The past year was largely marked by a recovery for residential real estate in New York City, as sales began to take off in the first part of the year — despite a persistent inventory shortage — and rents met, then exceeded, their pre-recession levels. When it came to brokerage holiday parties, many firms were also on the rebound from housing bust cutbacks, though not quite at pre-2008’s lavish levels.
Douglas Elliman went with small gatherings at individual offices in lieu of a massive corporate party that was norm before the bubble burst. One such event for the firm’s Long Island brokers doubled as a fundraiser for the American Cancer Society, during which guests bid on items ranging from beauty supplies to hotel excursions. Elliman President and CEO Dottie Herman was in attendance, as was actor Joseph Gannascoli, better known as Vito Spatafore, Sr. from HBO’s “The Sopranos.”
Town Residential threw its holiday bash at club and restaurant Tao Downtown at 92 Ninth Avenue at 16th Street in the Meatpacking District, drawing almost 800 brokers on the third anniversary of the brokerage’s founding. An open bar and nibbles ranging from chicken lollipops to tuna tartare kept guests fueled throughout the shindig. Last year’s bash at the Dream Downtown Hotel, also in Meatpacking, drew nearly 1,000 guests.
Others went with their traditional yearly formula, such as Halstead Property and Brown Harris Stevens. Though both firms are owned by Terra Holdings, they celebrated separately in individual bashes at Guastavino’s, a 15,000-square-foot event space under the 59th Street Bridge. “We always throw a holiday party, good market or bad market,” Jim Gricar, president of Halstead, told The Real Deal via email. “We just thank our people for all the hard work they do … the real point is for all of our people to be able to relax and connect.”
Platinum Properties again fêted at Cipriani’s at 55 Wall Street, where cocktails and hors d’oeuvres such as meatballs in sauce and caprese skewers were on hand. White-jacketed servers handed out Bellinis to the guests — about 200 were invited, up from last year’s attendance of 130. Attire ran the gamut, from tuxedos and floor-length gowns to flannel and spiked boots. And a portion of the evening was devoted to handing out awards, including Best Customer Service to D.J. Dashti and Social Media Guru to Hilah Williams, who at the time of writing boasted 4,866 followers on Instagram.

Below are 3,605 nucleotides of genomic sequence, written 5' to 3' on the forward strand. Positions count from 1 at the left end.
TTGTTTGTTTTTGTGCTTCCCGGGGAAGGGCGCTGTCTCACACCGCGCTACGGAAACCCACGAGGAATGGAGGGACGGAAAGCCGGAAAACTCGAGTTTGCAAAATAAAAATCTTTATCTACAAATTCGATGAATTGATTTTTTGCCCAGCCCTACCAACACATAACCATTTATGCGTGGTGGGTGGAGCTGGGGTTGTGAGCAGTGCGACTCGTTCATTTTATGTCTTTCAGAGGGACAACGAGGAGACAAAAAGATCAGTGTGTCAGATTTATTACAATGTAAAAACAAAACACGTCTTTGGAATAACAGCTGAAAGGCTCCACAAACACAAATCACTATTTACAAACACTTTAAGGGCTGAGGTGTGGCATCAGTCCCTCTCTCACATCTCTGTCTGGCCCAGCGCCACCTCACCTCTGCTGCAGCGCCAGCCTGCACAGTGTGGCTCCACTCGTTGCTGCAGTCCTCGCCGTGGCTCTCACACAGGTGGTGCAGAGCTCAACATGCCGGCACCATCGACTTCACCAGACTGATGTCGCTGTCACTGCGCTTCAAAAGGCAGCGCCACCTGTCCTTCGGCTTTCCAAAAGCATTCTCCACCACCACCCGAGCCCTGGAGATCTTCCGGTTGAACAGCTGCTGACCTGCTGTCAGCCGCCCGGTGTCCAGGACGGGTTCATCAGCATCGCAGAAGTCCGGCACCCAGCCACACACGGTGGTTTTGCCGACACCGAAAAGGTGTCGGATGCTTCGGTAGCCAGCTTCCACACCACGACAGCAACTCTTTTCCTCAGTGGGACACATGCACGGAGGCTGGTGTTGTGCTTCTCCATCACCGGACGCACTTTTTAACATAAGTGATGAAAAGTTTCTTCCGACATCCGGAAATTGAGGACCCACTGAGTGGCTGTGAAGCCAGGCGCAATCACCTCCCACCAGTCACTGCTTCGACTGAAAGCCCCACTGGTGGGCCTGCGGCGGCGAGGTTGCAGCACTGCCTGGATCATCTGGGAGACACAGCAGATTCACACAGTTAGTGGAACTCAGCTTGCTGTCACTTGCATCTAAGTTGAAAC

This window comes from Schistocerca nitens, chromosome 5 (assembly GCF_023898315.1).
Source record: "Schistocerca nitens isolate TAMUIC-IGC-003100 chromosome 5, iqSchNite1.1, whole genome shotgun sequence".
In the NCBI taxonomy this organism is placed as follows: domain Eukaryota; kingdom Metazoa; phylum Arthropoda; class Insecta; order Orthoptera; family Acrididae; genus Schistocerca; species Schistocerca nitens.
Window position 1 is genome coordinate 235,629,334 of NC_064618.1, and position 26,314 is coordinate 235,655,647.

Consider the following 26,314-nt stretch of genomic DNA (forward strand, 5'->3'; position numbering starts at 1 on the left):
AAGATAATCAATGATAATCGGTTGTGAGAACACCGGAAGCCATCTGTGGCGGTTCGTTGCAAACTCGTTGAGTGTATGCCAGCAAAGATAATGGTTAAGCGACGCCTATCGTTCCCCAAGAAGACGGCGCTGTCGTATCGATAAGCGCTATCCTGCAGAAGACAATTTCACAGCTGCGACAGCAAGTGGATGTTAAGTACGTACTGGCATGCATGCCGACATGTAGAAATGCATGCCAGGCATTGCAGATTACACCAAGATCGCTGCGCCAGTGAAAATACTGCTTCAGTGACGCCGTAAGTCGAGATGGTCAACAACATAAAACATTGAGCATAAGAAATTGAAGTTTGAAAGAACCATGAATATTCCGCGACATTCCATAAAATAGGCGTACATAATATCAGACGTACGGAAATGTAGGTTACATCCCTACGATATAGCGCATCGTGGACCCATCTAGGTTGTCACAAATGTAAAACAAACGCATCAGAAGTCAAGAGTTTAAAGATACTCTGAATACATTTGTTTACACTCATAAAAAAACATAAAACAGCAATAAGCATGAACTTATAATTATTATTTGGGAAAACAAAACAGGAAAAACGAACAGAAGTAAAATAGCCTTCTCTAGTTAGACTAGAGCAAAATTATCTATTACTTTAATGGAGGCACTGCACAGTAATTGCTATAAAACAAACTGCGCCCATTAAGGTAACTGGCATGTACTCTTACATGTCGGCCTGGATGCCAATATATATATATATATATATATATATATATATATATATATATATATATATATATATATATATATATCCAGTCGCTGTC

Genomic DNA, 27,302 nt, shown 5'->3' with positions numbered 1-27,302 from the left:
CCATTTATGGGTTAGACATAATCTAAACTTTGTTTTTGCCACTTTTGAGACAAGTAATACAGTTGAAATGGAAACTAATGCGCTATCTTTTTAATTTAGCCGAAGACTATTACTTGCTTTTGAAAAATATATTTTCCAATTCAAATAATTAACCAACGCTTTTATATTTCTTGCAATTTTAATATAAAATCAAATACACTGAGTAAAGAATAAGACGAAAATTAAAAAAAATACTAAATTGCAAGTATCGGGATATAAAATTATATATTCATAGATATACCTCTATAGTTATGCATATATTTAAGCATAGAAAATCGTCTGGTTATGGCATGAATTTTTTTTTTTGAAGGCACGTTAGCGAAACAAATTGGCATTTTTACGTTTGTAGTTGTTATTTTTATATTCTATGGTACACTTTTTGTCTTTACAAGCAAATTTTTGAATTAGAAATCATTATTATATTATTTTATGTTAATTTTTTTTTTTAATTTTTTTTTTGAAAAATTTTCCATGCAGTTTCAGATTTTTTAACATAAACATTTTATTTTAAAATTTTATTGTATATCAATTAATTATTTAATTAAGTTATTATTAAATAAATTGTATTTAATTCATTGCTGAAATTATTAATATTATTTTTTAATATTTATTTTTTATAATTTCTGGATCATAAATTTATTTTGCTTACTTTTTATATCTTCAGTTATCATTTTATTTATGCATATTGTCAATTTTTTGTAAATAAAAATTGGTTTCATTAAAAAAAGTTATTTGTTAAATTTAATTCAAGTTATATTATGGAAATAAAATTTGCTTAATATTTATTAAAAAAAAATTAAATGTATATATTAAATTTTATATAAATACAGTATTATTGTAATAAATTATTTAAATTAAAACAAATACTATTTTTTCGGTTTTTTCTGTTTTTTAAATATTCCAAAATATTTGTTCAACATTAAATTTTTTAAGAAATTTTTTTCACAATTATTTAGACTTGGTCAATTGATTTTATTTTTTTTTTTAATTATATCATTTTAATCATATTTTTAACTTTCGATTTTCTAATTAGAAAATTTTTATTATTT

Rubicon Property similarly handed out awards at its holiday party, held at restaurant Corvo Bianco at 446 Columbus Avenue on the Upper West Side, though of a sillier nature. Styled after “The Dundies” on the NBC show “The Office,” Rubicon dubbed its awards ceremony the “Rubies,” CEO Jason Haber told The Real Deal. Guests enjoyed an open bar and Italian goodies such as gamberi al pepperoncino, bruschetta burricotta, arancini and polpette.
Awards were also the order of the evening at the Spire Group’s holiday party, where designations at the 100-person party at House Play at 20 West 23rd Street included Damon Young for Most Swagger, Fastest Rising Star Kosta Blyznakov and Best Karaoke to broker Chad Ryan, who honed his vocal chops as the lead in “The Phantom of the Opera” on Broadway. Recipients and other guests sipped Spiretinis – green apple martini-inspired drinks in the company’s signature color.
Other firms, meanwhile, went bigger than last year.
Barbara Fox, founder of Fox Residential, once again welcomed a host of industry insiders to her Upper East Side home. Her annual bash, which started with a small crew of around 50 brokers, this year welcomed more than 220. With space tighter thanks to the growing crowd, the party trimmed down the usual musical offerings of piano, bass and guitar to one solo piano and Internet radio station Pandora, Fox said. Guests also sported Fox Residential t-shirts. After all, Fox told The Real Deal, “I don’t want people to forget why they’re there.”
Miron Properties held its holiday party at the Highline Loft at 508 West 26th Street in Chelsea, gathering over 600 guests for a bash that almost tripled in size from last year. The soiree opened with a show with the band Shiksa that was followed by hip hop and dance performances from Art Start.
Still others are bucking the holiday party juggernaut altogether. CORE, having experimented with party dates both before and after the holidays for a few years, is opting to hold this year’s bash Feb. 4, after all the madness is over.
“We find it’s so crazy, everybody’s competing against each other because there’s parties every night, so we started the tradition a couple of years ago,” Emily Beare, a longtime broker with the firm, told The Real Deal. “We had it in January one year then last year we did it in early December, then decided to go back this year to doing it after the holidays.”